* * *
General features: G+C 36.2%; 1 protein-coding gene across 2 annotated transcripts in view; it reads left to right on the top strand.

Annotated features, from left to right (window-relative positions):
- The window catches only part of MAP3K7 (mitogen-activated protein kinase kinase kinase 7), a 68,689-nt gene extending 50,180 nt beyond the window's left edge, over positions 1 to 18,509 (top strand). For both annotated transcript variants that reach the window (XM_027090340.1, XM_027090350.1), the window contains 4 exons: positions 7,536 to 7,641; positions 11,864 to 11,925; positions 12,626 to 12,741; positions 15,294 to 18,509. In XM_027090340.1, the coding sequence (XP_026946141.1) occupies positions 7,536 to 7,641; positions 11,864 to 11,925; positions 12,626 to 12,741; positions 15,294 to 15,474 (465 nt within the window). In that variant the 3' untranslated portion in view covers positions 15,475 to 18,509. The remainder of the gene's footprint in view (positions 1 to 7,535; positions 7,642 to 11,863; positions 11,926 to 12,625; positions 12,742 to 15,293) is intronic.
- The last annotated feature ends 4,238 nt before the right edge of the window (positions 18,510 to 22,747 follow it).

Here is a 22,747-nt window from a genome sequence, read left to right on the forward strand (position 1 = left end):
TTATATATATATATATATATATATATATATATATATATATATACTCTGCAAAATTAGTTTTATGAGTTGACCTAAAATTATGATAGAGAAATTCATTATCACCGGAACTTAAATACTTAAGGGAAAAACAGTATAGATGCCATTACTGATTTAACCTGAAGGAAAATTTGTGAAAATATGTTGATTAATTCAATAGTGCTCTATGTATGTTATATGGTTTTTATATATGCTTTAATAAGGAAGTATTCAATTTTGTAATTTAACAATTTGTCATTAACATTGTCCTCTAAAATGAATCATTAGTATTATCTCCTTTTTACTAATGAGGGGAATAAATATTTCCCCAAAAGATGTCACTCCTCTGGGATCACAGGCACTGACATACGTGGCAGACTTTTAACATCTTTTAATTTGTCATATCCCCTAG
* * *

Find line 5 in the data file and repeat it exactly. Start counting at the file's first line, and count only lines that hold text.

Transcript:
Here is a 22,747-nt window from a genome sequence, read left to right on the forward strand (position 1 = left end):